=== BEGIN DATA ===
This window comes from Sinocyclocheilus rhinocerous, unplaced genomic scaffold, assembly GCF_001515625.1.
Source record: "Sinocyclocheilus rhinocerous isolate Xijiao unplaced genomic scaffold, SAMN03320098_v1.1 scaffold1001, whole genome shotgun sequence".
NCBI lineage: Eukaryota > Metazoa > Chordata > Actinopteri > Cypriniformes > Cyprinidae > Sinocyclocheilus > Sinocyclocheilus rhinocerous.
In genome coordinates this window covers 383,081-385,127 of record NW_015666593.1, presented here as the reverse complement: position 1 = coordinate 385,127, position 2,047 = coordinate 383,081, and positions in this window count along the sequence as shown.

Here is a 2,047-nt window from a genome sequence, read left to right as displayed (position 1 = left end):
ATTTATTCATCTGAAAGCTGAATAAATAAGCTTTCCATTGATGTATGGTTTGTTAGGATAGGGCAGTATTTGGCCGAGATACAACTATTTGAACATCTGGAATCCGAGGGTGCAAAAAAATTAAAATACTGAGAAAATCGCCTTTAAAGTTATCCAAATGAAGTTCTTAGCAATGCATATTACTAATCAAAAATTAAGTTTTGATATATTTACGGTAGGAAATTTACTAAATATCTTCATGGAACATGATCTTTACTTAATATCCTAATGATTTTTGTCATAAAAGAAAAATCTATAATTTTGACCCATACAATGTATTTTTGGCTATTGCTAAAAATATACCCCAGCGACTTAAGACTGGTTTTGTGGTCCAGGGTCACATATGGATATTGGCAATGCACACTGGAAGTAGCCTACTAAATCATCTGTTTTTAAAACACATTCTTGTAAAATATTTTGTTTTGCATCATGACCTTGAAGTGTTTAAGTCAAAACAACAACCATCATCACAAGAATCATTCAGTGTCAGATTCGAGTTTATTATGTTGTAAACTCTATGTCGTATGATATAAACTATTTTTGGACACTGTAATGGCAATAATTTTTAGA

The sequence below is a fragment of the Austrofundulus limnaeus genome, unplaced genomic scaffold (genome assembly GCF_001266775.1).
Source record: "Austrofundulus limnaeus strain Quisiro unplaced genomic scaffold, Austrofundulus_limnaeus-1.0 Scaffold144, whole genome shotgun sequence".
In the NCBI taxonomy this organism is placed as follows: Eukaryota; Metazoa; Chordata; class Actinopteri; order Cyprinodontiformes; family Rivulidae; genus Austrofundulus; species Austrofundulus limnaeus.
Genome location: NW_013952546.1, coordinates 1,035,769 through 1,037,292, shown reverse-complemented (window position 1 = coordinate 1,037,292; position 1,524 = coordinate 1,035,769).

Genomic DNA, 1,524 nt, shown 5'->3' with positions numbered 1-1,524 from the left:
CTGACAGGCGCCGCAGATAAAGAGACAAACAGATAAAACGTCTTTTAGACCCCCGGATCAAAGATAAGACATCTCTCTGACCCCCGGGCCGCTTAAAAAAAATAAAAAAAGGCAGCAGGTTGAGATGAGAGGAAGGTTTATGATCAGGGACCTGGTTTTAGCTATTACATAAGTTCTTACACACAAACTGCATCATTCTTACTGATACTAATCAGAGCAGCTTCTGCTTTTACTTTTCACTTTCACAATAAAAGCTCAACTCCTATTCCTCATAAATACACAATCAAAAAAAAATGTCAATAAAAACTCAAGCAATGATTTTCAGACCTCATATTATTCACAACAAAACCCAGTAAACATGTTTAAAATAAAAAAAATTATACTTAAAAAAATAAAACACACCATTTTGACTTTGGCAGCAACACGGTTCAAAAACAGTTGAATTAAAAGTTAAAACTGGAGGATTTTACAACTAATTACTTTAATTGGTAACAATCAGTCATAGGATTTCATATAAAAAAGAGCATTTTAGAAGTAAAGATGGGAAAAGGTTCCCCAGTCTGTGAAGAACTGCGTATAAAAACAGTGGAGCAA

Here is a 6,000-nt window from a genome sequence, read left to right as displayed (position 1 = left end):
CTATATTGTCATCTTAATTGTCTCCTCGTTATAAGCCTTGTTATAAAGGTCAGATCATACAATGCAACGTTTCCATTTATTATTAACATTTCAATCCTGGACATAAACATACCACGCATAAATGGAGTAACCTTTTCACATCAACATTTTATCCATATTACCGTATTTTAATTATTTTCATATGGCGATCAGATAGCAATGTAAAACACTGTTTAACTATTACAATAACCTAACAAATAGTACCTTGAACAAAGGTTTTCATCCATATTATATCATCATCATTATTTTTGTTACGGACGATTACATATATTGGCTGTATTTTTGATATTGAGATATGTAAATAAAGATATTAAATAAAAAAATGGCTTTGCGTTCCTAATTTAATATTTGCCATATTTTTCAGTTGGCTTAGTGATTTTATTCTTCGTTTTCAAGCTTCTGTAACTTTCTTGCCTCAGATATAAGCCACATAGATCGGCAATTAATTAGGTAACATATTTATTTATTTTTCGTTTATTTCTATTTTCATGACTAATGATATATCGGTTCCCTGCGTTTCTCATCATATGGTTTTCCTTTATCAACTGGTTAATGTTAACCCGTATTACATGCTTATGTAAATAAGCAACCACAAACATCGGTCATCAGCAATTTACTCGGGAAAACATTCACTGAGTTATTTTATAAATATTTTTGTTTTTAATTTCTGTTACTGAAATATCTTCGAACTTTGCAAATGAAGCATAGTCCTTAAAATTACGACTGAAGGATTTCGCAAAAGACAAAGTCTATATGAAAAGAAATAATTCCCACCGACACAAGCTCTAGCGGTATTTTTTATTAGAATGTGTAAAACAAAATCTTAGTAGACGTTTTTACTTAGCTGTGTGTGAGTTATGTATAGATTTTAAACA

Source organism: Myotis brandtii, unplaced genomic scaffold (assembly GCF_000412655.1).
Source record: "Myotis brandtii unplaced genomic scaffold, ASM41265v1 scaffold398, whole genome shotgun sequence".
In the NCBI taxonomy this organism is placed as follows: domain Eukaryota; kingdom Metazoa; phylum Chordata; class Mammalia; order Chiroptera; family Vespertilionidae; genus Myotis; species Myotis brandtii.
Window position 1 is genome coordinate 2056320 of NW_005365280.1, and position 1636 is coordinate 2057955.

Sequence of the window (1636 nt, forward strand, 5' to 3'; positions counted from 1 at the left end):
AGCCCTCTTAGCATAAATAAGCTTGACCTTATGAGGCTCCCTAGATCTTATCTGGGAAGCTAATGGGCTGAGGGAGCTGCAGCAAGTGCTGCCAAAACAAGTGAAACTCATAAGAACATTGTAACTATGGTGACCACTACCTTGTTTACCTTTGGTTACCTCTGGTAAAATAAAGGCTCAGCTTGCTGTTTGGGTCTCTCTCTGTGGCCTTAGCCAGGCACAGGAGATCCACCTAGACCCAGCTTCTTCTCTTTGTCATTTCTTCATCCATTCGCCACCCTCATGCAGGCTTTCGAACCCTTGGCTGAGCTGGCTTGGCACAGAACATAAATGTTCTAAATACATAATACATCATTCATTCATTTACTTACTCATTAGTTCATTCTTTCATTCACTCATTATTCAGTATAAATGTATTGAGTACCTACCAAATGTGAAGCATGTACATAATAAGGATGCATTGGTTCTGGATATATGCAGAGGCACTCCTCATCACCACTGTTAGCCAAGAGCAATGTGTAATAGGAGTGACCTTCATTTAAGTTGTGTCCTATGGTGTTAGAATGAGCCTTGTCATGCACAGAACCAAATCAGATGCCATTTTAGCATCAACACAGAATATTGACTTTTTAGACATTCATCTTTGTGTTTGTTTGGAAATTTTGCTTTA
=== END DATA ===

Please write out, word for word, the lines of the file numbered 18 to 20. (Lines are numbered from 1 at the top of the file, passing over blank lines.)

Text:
Window position 1 is genome coordinate 2056320 of NW_005365280.1, and position 1636 is coordinate 2057955.

Sequence of the window (1636 nt, forward strand, 5' to 3'; positions counted from 1 at the left end):
AGCCCTCTTAGCATAAATAAGCTTGACCTTATGAGGCTCCCTAGATCTTATCTGGGAAGCTAATGGGCTGAGGGAGCTGCAGCAAGTGCTGCCAAAACAAGTGAAACTCATAAGAACATTGTAACTATGGTGACCACTACCTTGTTTACCTTTGGTTACCTCTGGTAAAATAAAGGCTCAGCTTGCTGTTTGGGTCTCTCTCTGTGGCCTTAGCCAGGCACAGGAGATCCACCTAGACCCAGCTTCTTCTCTTTGTCATTTCTTCATCCATTCGCCACCCTCATGCAGGCTTTCGAACCCTTGGCTGAGCTGGCTTGGCACAGAACATAAATGTTCTAAATACATAATACATCATTCATTCATTTACTTACTCATTAGTTCATTCTTTCATTCACTCATTATTCAGTATAAATGTATTGAGTACCTACCAAATGTGAAGCATGTACATAATAAGGATGCATTGGTTCTGGATATATGCAGAGGCACTCCTCATCACCACTGTTAGCCAAGAGCAATGTGTAATAGGAGTGACCTTCATTTAAGTTGTGTCCTATGGTGTTAGAATGAGCCTTGTCATGCACAGAACCAAATCAGATGCCATTTTAGCATCAACACAGAATATTGACTTTTTAGACATTCATCTTTGTGTTTGTTTGGAAATTTTGCTTTA